Fri, August 27, 2004

      The private crime


      Perhaps it was the location that made Wednesday's horrific hostage-taking incident all the more chilling.

      Sugston Anthony Brookes was shot by a police marksman right outside Union Station, as hundreds of office workers watched and thousands of commuters arriving for work were trapped inside.

      When an act of extraordinary violence happens in the midst of the commonplace, it shocks us and forces us to take stock of what is happening in our lives and community.

      Just as Wednesday morning seemed like just another workday for downtown workers, so Brookes' life in Ajax, on the surface at least, seemed average. Neighbours were shocked by news that he had assaulted and shot at his wife, Marlene, in the food court of the TD Centre and then taken another young woman hostage before the police sniper took him out.

      Scratch the surface, however, and a different and sickeningly familiar picture of Brookes emerges. He had pleaded guilty to five counts of assault with a knife and spent 30 days in jail. He had been ordered to stay away from Marlene and their two children.

      There were financial woes. He had problems in his workplace. He had beaten his wife on numerous occasions before she left him.

      Once again, we find ourselves plunged into another frenzy of how to cope with that most private crime -- domestic violence.

      The big difference this time is that some fine police work means the victim of the abuse didn't die. This time, for once, it was the perpetrator who paid the price.

      But the issues this case raises are ones that come up again and again.

      First, it points out what a waste of time the federal gun registry is. We punish farmers who need long guns to protect their livestock. Meanwhile, a man with a history of violence against his family has no trouble getting a firearm -- even though his assault sentence banned him from legally possessing one.

      It also points out the huge holes in our mental health system, that a man who has just served time for violent offenses is released with no more than a request that he receive "anger management" training. Is this the best our system can do?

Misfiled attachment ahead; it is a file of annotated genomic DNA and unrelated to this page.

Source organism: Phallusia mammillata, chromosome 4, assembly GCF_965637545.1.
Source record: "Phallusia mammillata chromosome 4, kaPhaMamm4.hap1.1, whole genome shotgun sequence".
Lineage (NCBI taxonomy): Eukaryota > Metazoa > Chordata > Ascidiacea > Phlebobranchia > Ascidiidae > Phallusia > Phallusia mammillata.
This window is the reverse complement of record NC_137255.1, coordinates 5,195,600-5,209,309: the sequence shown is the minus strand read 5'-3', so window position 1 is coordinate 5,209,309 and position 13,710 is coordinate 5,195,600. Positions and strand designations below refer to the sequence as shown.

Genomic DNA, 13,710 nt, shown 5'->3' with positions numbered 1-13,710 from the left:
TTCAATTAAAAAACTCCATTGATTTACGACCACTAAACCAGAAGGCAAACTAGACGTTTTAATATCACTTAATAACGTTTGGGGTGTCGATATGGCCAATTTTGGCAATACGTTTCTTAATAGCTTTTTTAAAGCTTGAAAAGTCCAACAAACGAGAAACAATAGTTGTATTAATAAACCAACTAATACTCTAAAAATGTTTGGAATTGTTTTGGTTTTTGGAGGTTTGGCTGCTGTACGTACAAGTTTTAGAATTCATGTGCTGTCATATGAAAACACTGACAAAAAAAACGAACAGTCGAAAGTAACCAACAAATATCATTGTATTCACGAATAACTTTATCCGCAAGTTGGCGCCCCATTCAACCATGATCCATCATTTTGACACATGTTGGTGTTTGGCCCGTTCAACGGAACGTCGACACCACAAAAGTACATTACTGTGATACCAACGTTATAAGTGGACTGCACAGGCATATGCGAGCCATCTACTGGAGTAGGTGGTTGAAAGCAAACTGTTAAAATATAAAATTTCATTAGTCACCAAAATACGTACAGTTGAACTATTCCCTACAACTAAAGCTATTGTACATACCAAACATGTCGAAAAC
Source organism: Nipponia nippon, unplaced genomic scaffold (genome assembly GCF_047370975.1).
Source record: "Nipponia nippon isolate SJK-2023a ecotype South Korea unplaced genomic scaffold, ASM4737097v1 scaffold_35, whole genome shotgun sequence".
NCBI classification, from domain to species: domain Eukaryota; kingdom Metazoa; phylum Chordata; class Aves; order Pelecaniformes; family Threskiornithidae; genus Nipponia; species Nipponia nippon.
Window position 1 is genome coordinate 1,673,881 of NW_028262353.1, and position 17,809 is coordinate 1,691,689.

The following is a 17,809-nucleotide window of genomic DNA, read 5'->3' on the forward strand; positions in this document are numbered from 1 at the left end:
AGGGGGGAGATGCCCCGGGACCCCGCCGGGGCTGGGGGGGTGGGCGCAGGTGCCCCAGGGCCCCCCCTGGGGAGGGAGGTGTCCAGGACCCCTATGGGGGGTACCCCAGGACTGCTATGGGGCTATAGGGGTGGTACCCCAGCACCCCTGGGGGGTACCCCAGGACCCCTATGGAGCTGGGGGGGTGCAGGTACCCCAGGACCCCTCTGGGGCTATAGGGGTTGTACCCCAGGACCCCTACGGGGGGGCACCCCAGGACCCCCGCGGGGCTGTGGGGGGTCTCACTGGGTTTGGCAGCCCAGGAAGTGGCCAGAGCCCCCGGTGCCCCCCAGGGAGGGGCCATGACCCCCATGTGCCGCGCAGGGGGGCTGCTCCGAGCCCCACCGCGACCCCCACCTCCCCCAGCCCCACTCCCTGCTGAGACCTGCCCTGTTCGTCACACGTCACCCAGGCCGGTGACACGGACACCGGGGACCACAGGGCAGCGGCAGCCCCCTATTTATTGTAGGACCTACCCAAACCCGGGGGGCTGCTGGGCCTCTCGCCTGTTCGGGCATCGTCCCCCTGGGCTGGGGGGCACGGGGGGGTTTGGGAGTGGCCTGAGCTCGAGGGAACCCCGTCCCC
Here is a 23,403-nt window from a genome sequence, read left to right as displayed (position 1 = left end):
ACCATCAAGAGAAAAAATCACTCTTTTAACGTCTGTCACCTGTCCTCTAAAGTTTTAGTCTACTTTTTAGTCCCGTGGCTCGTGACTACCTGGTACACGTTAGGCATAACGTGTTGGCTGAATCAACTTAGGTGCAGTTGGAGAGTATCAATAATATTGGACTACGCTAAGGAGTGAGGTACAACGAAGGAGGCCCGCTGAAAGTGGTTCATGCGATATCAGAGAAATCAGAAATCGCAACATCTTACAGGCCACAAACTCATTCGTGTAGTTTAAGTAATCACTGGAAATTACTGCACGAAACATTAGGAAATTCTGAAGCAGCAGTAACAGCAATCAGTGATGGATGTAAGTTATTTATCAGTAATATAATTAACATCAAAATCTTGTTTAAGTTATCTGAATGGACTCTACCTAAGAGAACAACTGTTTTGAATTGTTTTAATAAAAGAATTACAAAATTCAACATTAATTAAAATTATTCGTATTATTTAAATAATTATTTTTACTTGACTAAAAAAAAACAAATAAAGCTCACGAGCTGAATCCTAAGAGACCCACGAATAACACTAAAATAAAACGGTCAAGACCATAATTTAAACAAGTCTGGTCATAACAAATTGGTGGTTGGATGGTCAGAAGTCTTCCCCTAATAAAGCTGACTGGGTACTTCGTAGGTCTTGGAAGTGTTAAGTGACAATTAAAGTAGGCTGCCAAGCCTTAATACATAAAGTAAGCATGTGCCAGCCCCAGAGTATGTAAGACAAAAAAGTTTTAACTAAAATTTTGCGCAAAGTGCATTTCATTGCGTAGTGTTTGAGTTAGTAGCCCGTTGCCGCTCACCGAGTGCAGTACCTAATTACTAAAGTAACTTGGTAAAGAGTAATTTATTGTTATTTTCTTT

Marlene Brookes had done all could to protect herself and her family by moving away from her abusive husband. Sadly, though, the very act of a spouse moving out often triggers an "if I can't have her, no one else will," response.

      We've seen this kind of story so many times before. There was the horrific murder-suicide of Randy Iles and estranged girlfriend Arlene May. Iles murdered May, then turned the gun on himself after he was released on three separate bail orders in 1996. Then there was the murder-suicide of Ralph and Gillian Hadley. The Pickering mom was gunned down by her estranged husband as she rushed to hand their one-year-old son to a neighbour for safety.

      The province ordered inquests in both cases. Jury recommendations were a mishmash, suggesting everything from tougher restrictions on firearms to more subsidized housing units and social assistance for victims of domestic violence, as well as a database of abusers and electronic monitoring.

      Frankly, while the housing and social assistance angle may be politically correct, I can't see how it would have made much difference in any of these cases.

      As we saw Wednesday, a man who is determined to hunt down and kill his estranged wife will track her down where she works, restraining order or not. Over the years, we've heard of plans to give cell phones to abused women. Or recommendations that abusers under restraining orders be forced to wear an electronic "bracelet" so they can be monitored. All ideas with merit.

      But the sad truth is, it is still very difficult to protect a woman and her children under these circumstances. This week, that inability to come to grips with domestic violence spilled over onto our streets.